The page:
US to modernize nuclear arsenal: report


WASHINGTON — The U.S. government plans to undertake the costliest modernization of its nuclear arsenal in history, even though the military as a whole is facing stiff spending cuts, The Washington Post reported late Saturday.

The newspaper said there is no official price estimate for the effort to upgrade and maintain the 5,113 warheads in the inventory, replace old delivery systems and renovate the aging nuclear facilities.

But a study this summer by the Stimson Center, a Washington think tank, estimated costs would be at least US$352 billion over the coming decade, the report said.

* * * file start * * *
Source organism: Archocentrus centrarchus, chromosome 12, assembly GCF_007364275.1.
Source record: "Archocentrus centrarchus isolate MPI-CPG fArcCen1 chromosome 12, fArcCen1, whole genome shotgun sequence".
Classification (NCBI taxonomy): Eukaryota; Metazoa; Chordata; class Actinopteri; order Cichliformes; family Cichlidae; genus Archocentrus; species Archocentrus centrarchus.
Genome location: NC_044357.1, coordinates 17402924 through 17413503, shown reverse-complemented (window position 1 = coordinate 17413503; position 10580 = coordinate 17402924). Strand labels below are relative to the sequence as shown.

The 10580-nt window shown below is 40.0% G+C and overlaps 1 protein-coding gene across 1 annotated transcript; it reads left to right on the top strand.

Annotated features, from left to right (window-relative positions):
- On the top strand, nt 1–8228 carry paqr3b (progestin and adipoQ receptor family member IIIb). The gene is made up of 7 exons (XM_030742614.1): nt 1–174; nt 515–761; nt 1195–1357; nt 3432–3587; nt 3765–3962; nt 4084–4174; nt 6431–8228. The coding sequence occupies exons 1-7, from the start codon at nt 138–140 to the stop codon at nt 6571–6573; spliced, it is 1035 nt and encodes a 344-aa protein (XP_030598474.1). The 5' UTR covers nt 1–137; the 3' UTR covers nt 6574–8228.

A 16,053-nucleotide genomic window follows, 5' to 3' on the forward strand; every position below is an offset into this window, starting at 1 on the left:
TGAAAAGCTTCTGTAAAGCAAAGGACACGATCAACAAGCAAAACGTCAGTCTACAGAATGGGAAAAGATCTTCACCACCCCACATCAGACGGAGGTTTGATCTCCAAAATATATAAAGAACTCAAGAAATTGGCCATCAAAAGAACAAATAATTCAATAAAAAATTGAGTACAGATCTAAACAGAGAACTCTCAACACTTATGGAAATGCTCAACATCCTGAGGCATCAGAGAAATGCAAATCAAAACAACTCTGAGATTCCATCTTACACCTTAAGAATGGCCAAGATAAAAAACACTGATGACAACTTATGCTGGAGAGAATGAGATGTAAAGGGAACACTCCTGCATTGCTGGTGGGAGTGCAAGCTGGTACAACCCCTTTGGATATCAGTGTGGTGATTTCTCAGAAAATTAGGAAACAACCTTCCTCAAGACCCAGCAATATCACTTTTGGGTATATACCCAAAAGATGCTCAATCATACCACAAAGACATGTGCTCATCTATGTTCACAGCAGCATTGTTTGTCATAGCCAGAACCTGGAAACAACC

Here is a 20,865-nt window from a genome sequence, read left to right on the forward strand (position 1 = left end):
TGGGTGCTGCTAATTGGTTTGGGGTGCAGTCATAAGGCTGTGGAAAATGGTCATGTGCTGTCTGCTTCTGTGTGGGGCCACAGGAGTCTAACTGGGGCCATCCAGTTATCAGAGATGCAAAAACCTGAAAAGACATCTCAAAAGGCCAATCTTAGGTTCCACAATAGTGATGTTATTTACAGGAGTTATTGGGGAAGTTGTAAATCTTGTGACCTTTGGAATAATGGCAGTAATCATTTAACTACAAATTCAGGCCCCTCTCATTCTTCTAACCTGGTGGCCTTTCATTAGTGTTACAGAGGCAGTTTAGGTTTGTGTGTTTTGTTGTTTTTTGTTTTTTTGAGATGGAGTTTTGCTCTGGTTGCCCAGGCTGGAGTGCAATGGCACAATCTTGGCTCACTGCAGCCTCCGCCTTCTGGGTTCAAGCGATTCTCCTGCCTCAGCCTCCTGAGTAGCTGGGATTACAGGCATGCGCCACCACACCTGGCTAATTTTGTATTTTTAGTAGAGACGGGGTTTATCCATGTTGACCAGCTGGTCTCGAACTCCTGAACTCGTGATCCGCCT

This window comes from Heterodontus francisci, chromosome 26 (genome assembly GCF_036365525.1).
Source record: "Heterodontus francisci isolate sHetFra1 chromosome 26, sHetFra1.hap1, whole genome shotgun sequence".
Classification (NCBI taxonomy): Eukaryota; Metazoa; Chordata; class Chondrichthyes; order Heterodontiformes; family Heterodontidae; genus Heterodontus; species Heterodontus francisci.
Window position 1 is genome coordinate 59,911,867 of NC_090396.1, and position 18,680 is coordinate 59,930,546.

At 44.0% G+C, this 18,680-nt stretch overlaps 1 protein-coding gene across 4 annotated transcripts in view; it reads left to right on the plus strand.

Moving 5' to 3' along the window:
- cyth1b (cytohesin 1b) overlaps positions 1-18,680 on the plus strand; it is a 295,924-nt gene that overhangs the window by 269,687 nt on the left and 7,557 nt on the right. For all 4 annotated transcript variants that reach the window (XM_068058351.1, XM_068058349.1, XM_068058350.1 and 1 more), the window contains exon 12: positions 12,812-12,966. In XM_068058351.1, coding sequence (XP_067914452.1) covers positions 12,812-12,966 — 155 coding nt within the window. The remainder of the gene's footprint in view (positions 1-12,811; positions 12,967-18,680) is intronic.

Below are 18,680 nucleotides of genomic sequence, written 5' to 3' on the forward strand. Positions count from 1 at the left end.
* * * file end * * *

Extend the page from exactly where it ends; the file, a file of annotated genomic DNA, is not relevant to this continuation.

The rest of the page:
Others say the figure could be far higher, particularly if the work is delayed even longer, the paper noted.

Upgrading just one of the seven types of weapons in the stockpile, the B61 bomb, is likely to cost US$10 billion over five years, The Post noted. It would cost up to US$110 billion to build 12 replacements for the aging Ohio-class submarines, the paper added, citing estimates by the Congressional Budget Office.

According to the report, the Minuteman III ballistic missiles are undergoing a US$7 billion upgrade. At the same time, a nuclear-capable fleet of F-35 strike aircraft is being built to replace existing aircraft at a cost of US$162 million an airplane, the paper pointed out. Modernizing the buildings and laboratories where the refurbishments will take place is expected to cost at least US$88 billion over 10 years, the report said.